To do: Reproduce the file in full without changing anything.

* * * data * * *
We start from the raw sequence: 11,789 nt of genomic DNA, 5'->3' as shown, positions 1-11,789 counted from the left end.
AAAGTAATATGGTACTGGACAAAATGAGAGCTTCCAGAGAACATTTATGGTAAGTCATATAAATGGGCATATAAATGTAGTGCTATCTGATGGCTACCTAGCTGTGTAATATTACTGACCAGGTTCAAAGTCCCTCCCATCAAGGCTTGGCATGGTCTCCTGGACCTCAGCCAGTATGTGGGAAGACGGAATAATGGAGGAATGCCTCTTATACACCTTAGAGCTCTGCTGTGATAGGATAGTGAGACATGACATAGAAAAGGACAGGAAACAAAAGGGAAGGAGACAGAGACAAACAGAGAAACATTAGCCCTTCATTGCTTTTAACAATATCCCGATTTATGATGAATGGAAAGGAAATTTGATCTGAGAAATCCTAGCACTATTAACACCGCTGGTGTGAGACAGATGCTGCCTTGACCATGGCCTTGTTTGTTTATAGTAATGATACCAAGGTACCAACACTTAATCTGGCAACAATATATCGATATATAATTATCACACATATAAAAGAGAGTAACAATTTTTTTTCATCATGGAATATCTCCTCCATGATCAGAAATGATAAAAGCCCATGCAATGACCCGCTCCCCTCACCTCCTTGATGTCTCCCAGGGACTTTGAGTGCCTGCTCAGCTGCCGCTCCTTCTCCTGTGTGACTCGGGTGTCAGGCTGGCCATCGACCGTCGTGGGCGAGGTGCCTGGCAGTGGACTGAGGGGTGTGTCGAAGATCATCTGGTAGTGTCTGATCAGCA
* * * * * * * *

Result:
We start from the raw sequence: 11,789 nt of genomic DNA, 5'->3' as shown, positions 1-11,789 counted from the left end.
AAAGTAATATGGTACTGGACAAAATGAGAGCTTCCAGAGAACATTTATGGTAAGTCATATAAATGGGCATATAAATGTAGTGCTATCTGATGGCTACCTAGCTGTGTAATATTACTGACCAGGTTCAAAGTCCCTCCCATCAAGGCTTGGCATGGTCTCCTGGACCTCAGCCAGTATGTGGGAAGACGGAATAATGGAGGAATGCCTCTTATACACCTTAGAGCTCTGCTGTGATAGGATAGTGAGACATGACATAGAAAAGGACAGGAAACAAAAGGGAAGGAGACAGAGACAAACAGAGAAACATTAGCCCTTCATTGCTTTTAACAATATCCCGATTTATGATGAATGGAAAGGAAATTTGATCTGAGAAATCCTAGCACTATTAACACCGCTGGTGTGAGACAGATGCTGCCTTGACCATGGCCTTGTTTGTTTATAGTAATGATACCAAGGTACCAACACTTAATCTGGCAACAATATATCGATATATAATTATCACACATATAAAAGAGAGTAACAATTTTTTTTCATCATGGAATATCTCCTCCATGATCAGAAATGATAAAAGCCCATGCAATGACCCGCTCCCCTCACCTCCTTGATGTCTCCCAGGGACTTTGAGTGCCTGCTCAGCTGCCGCTCCTTCTCCTGTGTGACTCGGGTGTCAGGCTGGCCATCGACCGTCGTGGGCGAGGTGCCTGGCAGTGGACTGAGGGGTGTGTCGAAGATCATCTGGTAGTGTCTGATCAGCA